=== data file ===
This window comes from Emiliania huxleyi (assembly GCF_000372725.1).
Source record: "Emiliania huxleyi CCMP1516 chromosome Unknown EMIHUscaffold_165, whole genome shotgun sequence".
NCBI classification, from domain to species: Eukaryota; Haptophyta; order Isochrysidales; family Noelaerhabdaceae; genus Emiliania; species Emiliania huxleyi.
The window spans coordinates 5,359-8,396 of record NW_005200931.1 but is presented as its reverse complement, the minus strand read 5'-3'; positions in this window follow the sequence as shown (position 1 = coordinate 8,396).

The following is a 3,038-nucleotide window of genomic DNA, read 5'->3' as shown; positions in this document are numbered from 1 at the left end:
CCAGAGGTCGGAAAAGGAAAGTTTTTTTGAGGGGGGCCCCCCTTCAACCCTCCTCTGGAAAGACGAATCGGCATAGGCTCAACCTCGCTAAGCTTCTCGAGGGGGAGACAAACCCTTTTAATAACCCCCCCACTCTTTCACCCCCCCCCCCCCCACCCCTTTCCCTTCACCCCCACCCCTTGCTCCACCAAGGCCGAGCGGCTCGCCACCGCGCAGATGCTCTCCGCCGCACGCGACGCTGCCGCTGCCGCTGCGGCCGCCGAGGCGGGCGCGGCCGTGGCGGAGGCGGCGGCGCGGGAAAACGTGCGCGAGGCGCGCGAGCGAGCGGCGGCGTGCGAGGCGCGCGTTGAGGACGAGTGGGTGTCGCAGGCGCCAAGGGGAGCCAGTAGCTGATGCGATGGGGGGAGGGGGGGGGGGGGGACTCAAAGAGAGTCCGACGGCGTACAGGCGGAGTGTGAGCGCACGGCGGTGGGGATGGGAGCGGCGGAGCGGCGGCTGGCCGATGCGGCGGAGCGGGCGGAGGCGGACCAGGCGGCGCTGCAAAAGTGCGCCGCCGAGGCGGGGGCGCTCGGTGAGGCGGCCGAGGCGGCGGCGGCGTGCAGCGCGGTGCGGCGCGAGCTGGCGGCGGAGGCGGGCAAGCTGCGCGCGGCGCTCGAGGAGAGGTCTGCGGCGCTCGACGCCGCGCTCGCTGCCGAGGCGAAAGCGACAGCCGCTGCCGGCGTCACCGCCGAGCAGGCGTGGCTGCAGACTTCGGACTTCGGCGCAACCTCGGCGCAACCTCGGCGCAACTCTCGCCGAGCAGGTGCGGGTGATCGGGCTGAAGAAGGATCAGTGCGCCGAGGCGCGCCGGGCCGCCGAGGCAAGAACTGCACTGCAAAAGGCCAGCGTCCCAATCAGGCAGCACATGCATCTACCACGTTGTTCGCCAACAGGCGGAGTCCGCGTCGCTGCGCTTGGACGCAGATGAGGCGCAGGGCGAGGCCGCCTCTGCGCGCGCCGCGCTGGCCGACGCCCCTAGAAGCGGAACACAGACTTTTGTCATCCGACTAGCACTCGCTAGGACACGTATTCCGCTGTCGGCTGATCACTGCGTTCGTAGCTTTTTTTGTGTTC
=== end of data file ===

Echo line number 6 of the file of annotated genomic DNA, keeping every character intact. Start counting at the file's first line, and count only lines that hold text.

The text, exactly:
CCAGAGGTCGGAAAAGGAAAGTTTTTTTGAGGGGGGCCCCCCTTCAACCCTCCTCTGGAAAGACGAATCGGCATAGGCTCAACCTCGCTAAGCTTCTCGAGGGGGAGACAAACCCTTTTAATAACCCCCCCACTCTTTCACCCCCCCCCCCCCCACCCCTTTCCCTTCACCCCCACCCCTTGCTCCACCAAGGCCGAGCGGCTCGCCACCGCGCAGATGCTCTCCGCCGCACGCGACGCTGCCGCTGCCGCTGCGGCCGCCGAGGCGGGCGCGGCCGTGGCGGAGGCGGCGGCGCGGGAAAACGTGCGCGAGGCGCGCGAGCGAGCGGCGGCGTGCGAGGCGCGCGTTGAGGACGAGTGGGTGTCGCAGGCGCCAAGGGGAGCCAGTAGCTGATGCGATGGGGGGAGGGGGGGGGGGGGGACTCAAAGAGAGTCCGACGGCGTACAGGCGGAGTGTGAGCGCACGGCGGTGGGGATGGGAGCGGCGGAGCGGCGGCTGGCCGATGCGGCGGAGCGGGCGGAGGCGGACCAGGCGGCGCTGCAAAAGTGCGCCGCCGAGGCGGGGGCGCTCGGTGAGGCGGCCGAGGCGGCGGCGGCGTGCAGCGCGGTGCGGCGCGAGCTGGCGGCGGAGGCGGGCAAGCTGCGCGCGGCGCTCGAGGAGAGGTCTGCGGCGCTCGACGCCGCGCTCGCTGCCGAGGCGAAAGCGACAGCCGCTGCCGGCGTCACCGCCGAGCAGGCGTGGCTGCAGACTTCGGACTTCGGCGCAACCTCGGCGCAACCTCGGCGCAACTCTCGCCGAGCAGGTGCGGGTGATCGGGCTGAAGAAGGATCAGTGCGCCGAGGCGCGCCGGGCCGCCGAGGCAAGAACTGCACTGCAAAAGGCCAGCGTCCCAATCAGGCAGCACATGCATCTACCACGTTGTTCGCCAACAGGCGGAGTCCGCGTCGCTGCGCTTGGACGCAGATGAGGCGCAGGGCGAGGCCGCCTCTGCGCGCGCCGCGCTGGCCGACGCCCCTAGAAGCGGAACACAGACTTTTGTCATCCGACTAGCACTCGCTAGGACACGTATTCCGCTGTCGGCTGATCACTGCGTTCGTAGCTTTTTTTGTGTTC